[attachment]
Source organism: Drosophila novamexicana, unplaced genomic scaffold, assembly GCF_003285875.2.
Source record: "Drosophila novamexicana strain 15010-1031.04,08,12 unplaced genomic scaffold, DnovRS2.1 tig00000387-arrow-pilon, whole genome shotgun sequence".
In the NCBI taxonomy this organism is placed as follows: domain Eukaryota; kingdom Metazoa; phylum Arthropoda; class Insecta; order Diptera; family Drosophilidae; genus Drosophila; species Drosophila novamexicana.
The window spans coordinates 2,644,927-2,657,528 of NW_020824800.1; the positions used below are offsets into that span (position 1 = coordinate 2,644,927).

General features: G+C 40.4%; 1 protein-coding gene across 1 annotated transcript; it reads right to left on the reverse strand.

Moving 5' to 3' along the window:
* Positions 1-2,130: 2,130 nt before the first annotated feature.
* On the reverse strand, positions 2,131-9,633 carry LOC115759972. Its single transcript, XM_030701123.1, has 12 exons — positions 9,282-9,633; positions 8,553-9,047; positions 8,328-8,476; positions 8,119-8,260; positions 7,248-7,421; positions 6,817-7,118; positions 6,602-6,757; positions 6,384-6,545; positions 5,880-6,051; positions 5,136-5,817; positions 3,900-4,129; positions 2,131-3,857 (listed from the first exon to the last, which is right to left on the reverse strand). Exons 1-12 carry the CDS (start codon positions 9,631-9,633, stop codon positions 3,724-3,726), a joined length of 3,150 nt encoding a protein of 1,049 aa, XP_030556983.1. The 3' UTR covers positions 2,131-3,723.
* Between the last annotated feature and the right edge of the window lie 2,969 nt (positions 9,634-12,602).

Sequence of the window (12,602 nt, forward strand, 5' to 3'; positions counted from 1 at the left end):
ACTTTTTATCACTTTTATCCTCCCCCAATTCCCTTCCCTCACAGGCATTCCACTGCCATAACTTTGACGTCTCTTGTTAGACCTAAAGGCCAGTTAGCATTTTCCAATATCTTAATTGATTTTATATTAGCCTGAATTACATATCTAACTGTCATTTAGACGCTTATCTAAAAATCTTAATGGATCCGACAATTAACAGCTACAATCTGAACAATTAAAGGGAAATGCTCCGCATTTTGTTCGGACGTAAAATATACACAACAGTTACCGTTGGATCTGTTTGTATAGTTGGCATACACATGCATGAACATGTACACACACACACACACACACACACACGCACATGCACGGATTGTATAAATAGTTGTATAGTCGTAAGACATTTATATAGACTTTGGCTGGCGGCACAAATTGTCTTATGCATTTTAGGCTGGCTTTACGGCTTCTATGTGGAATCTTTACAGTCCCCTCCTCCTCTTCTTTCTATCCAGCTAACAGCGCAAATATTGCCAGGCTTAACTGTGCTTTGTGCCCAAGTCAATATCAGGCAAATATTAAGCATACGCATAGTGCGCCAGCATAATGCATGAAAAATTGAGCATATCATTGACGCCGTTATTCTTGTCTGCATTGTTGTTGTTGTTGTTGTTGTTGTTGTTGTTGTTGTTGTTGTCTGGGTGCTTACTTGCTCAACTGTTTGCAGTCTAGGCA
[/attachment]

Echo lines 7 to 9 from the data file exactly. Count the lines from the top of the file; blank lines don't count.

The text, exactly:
* Positions 1-2,130: 2,130 nt before the first annotated feature.
* On the reverse strand, positions 2,131-9,633 carry LOC115759972. Its single transcript, XM_030701123.1, has 12 exons — positions 9,282-9,633; positions 8,553-9,047; positions 8,328-8,476; positions 8,119-8,260; positions 7,248-7,421; positions 6,817-7,118; positions 6,602-6,757; positions 6,384-6,545; positions 5,880-6,051; positions 5,136-5,817; positions 3,900-4,129; positions 2,131-3,857 (listed from the first exon to the last, which is right to left on the reverse strand). Exons 1-12 carry the CDS (start codon positions 9,631-9,633, stop codon positions 3,724-3,726), a joined length of 3,150 nt encoding a protein of 1,049 aa, XP_030556983.1. The 3' UTR covers positions 2,131-3,723.
* Between the last annotated feature and the right edge of the window lie 2,969 nt (positions 9,634-12,602).